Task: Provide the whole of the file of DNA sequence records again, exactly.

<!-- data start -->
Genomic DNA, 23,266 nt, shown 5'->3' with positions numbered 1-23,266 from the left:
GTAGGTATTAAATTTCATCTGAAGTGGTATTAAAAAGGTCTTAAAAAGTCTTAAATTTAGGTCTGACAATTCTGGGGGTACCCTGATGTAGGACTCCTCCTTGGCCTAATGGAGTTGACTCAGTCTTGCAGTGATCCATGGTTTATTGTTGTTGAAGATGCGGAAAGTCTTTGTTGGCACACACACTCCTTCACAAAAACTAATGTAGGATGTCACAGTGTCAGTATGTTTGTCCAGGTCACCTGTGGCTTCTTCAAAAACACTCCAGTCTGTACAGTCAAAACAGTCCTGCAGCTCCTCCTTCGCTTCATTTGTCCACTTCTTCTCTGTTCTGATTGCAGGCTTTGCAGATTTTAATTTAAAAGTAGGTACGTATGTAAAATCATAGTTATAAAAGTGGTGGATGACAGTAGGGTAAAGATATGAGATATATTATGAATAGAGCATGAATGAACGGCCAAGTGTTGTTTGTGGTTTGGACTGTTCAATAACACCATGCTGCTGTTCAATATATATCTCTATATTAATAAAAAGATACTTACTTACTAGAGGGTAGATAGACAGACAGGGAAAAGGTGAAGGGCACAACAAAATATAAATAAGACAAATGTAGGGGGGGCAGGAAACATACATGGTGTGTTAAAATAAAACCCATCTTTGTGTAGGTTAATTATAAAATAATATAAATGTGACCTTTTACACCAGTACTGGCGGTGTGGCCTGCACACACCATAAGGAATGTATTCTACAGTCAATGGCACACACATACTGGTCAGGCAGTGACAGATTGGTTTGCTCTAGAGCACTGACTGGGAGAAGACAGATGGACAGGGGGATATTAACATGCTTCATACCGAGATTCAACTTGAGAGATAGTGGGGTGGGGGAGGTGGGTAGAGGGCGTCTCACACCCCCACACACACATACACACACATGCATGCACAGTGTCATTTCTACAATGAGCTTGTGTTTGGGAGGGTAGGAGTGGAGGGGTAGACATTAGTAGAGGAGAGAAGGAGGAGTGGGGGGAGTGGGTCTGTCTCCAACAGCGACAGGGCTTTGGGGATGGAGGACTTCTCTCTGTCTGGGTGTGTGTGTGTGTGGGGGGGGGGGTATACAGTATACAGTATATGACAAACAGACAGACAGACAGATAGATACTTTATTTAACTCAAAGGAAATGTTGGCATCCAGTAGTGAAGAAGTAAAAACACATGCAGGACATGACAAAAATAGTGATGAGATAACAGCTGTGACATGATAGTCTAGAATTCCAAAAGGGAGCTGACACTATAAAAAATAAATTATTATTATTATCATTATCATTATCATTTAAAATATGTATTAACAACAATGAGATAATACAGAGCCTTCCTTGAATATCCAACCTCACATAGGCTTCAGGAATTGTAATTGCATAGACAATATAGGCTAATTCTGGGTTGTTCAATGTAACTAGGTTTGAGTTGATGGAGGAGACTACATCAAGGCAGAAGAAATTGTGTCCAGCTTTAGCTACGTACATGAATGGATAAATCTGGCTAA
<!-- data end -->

Genomic DNA, 23,266 nt, shown 5'->3' with positions numbered 1-23,266 from the left:
GTAGGTATTAAATTTCATCTGAAGTGGTATTAAAAAGGTCTTAAAAAGTCTTAAATTTAGGTCTGACAATTCTGGGGGTACCCTGATGTAGGACTCCTCCTTGGCCTAATGGAGTTGACTCAGTCTTGCAGTGATCCATGGTTTATTGTTGTTGAAGATGCGGAAAGTCTTTGTTGGCACACACACTCCTTCACAAAAACTAATGTAGGATGTCACAGTGTCAGTATGTTTGTCCAGGTCACCTGTGGCTTCTTCAAAAACACTCCAGTCTGTACAGTCAAAACAGTCCTGCAGCTCCTCCTTCGCTTCATTTGTCCACTTCTTCTCTGTTCTGATTGCAGGCTTTGCAGATTTTAATTTAAAAGTAGGTACGTATGTAAAATCATAGTTATAAAAGTGGTGGATGACAGTAGGGTAAAGATATGAGATATATTATGAATAGAGCATGAATGAACGGCCAAGTGTTGTTTGTGGTTTGGACTGTTCAATAACACCATGCTGCTGTTCAATATATATCTCTATATTAATAAAAAGATACTTACTTACTAGAGGGTAGATAGACAGACAGGGAAAAGGTGAAGGGCACAACAAAATATAAATAAGACAAATGTAGGGGGGGCAGGAAACATACATGGTGTGTTAAAATAAAACCCATCTTTGTGTAGGTTAATTATAAAATAATATAAATGTGACCTTTTACACCAGTACTGGCGGTGTGGCCTGCACACACCATAAGGAATGTATTCTACAGTCAATGGCACACACATACTGGTCAGGCAGTGACAGATTGGTTTGCTCTAGAGCACTGACTGGGAGAAGACAGATGGACAGGGGGATATTAACATGCTTCATACCGAGATTCAACTTGAGAGATAGTGGGGTGGGGGAGGTGGGTAGAGGGCGTCTCACACCCCCACACACACATACACACACATGCATGCACAGTGTCATTTCTACAATGAGCTTGTGTTTGGGAGGGTAGGAGTGGAGGGGTAGACATTAGTAGAGGAGAGAAGGAGGAGTGGGGGGAGTGGGTCTGTCTCCAACAGCGACAGGGCTTTGGGGATGGAGGACTTCTCTCTGTCTGGGTGTGTGTGTGTGTGGGGGGGGGGGTATACAGTATACAGTATATGACAAACAGACAGACAGACAGATAGATACTTTATTTAACTCAAAGGAAATGTTGGCATCCAGTAGTGAAGAAGTAAAAACACATGCAGGACATGACAAAAATAGTGATGAGATAACAGCTGTGACATGATAGTCTAGAATTCCAAAAGGGAGCTGACACTATAAAAAATAAATTATTATTATTATCATTATCATTATCATTTAAAATATGTATTAACAACAATGAGATAATACAGAGCCTTCCTTGAATATCCAACCTCACATAGGCTTCAGGAATTGTAATTGCATAGACAATATAGGCTAATTCTGGGTTGTTCAATGTAACTAGGTTTGAGTTGATGGAGGAGACTACATCAAGGCAGAAGAAATTGTGTCCAGCTTTAGCTACGTACATGAATGGATAAATCTGGCTAA